BY UMA NAIDOO
The food you eat can have just as profound an effect on your brain and your mental health as the drugs prescribed by your doctor. The reason: Your gut and your brain are in constant communication with each other.
I once had a patient who was confused as to why I talked about her gut while treating her mind. To her, it seemed irrelevant. “After all,” she said, “it’s not like they are actually next to each other.”
While your gut and brain are housed in different parts of your body, they are physically connected.
The vagus nerve, also known as the “wanderer nerve,” originates in the brain stem and travels all the way to the gut, connecting the gut to the central nervous system. When it reaches the gut, it untangles itself to form little threads that wrap the entire gut in an unruly covering that looks like an intricately knitted sweater.
Because the vagus nerve penetrates the gut wall, it plays an essential role in the digestion of food, but its key function is to ensure that nerve signals and body chemicals can travel back and forth between the gut and the brain, carrying vital information between them, and making the brain and gut lifelong partners.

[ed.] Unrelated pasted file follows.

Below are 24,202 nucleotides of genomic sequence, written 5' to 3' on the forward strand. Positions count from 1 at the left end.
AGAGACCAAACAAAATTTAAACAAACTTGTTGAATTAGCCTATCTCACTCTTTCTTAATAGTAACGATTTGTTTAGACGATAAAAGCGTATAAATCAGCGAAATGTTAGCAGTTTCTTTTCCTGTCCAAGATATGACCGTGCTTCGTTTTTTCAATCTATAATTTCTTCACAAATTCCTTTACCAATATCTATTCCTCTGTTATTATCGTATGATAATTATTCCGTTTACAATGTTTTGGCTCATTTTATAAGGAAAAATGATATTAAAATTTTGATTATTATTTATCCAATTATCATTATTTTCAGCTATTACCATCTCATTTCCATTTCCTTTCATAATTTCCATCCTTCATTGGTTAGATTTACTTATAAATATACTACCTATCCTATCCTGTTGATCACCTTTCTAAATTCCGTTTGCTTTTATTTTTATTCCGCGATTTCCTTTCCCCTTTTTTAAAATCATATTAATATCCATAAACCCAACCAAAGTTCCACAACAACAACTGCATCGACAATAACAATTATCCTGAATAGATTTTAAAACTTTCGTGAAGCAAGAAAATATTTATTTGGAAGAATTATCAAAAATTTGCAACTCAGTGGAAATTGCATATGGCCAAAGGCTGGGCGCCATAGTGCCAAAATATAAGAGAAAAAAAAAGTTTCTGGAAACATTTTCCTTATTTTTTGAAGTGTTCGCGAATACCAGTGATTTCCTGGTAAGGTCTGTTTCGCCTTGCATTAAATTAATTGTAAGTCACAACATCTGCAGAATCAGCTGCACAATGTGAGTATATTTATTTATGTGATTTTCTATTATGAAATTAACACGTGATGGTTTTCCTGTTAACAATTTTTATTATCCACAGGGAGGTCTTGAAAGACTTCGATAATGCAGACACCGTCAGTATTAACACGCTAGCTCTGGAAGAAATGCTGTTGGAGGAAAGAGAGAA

The Gut-Brain Romance
The basis of all body communications is chemical. In the brain, these chemicals originate from the primary parts of your nervous system (with an assist from your endocrine system): the central nervous system, which comprises the brain and spinal cord; the autonomic nervous system (ANS), which comprises the sympathetic and parasympathetic systems; and the hypothalamic-pituitary-adrenal axis (HPA axis), which comprises the hypothalamus, pituitary gland, and adrenal gland.
The central nervous system produces chemicals such as dopamine, serotonin, and acetylcholine that are critical for regulating mood and processing thought and emotion. Serotonin, a key chemical deficient in the brains of depressed and anxious people, plays a major role in regulating the gut-brain axis. Serotonin is one of the most buzzed-about brain chemicals because of its role in mood and emotion, and more than 90% of serotonin receptors are found in the gut.
In a healthy body, all these brain chemicals ensure that the gut and brain work smoothly together. Of course, as in all delicate systems, things can go wrong. When chemical over- or underproduction disrupts this connection, the gut-brain balance is thrown into disarray. Levels of important chemicals go out of whack. Moods are upset. Concentration is disrupted. Immunity drops. The gut’s protective barrier is compromised, and metabolites and chemicals that should be kept out of the brain reach the brain and wreak havoc.